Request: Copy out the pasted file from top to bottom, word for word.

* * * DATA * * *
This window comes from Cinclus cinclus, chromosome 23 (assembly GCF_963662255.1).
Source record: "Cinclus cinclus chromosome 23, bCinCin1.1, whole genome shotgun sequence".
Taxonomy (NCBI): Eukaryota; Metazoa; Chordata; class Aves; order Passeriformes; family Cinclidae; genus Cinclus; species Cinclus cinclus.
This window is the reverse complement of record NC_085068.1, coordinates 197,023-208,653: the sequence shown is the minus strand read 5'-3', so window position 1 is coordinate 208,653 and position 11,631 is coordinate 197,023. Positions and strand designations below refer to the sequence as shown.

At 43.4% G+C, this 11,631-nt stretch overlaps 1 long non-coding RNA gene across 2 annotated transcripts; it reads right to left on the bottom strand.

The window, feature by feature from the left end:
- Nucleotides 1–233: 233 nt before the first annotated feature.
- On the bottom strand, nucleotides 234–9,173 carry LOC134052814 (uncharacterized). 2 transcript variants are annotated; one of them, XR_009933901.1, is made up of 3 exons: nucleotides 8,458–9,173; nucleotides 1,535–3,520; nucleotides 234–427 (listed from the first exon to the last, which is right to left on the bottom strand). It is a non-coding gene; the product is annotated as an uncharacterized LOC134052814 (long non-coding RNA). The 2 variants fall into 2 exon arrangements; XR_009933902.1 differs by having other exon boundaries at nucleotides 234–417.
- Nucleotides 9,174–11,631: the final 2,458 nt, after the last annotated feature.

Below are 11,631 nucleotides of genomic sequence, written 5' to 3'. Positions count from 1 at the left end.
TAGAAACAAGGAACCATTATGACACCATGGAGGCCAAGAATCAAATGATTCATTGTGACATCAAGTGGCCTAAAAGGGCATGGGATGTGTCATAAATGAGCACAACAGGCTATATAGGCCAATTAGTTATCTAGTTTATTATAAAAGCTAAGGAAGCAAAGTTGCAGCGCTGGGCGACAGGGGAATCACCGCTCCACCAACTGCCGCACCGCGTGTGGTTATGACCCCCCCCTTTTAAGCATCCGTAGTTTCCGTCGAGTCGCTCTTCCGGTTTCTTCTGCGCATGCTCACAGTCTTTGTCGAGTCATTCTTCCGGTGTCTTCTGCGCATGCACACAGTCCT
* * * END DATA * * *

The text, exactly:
This window comes from Cinclus cinclus, chromosome 23 (assembly GCF_963662255.1).
Source record: "Cinclus cinclus chromosome 23, bCinCin1.1, whole genome shotgun sequence".
Taxonomy (NCBI): Eukaryota; Metazoa; Chordata; class Aves; order Passeriformes; family Cinclidae; genus Cinclus; species Cinclus cinclus.
This window is the reverse complement of record NC_085068.1, coordinates 197,023-208,653: the sequence shown is the minus strand read 5'-3', so window position 1 is coordinate 208,653 and position 11,631 is coordinate 197,023. Positions and strand designations below refer to the sequence as shown.

At 43.4% G+C, this 11,631-nt stretch overlaps 1 long non-coding RNA gene across 2 annotated transcripts; it reads right to left on the bottom strand.

The window, feature by feature from the left end:
- Nucleotides 1–233: 233 nt before the first annotated feature.
- On the bottom strand, nucleotides 234–9,173 carry LOC134052814 (uncharacterized). 2 transcript variants are annotated; one of them, XR_009933901.1, is made up of 3 exons: nucleotides 8,458–9,173; nucleotides 1,535–3,520; nucleotides 234–427 (listed from the first exon to the last, which is right to left on the bottom strand). It is a non-coding gene; the product is annotated as an uncharacterized LOC134052814 (long non-coding RNA). The 2 variants fall into 2 exon arrangements; XR_009933902.1 differs by having other exon boundaries at nucleotides 234–417.
- Nucleotides 9,174–11,631: the final 2,458 nt, after the last annotated feature.

Below are 11,631 nucleotides of genomic sequence, written 5' to 3'. Positions count from 1 at the left end.
TAGAAACAAGGAACCATTATGACACCATGGAGGCCAAGAATCAAATGATTCATTGTGACATCAAGTGGCCTAAAAGGGCATGGGATGTGTCATAAATGAGCACAACAGGCTATATAGGCCAATTAGTTATCTAGTTTATTATAAAAGCTAAGGAAGCAAAGTTGCAGCGCTGGGCGACAGGGGAATCACCGCTCCACCAACTGCCGCACCGCGTGTGGTTATGACCCCCCCCTTTTAAGCATCCGTAGTTTCCGTCGAGTCGCTCTTCCGGTTTCTTCTGCGCATGCTCACAGTCTTTGTCGAGTCATTCTTCCGGTGTCTTCTGCGCATGCACACAGTCCT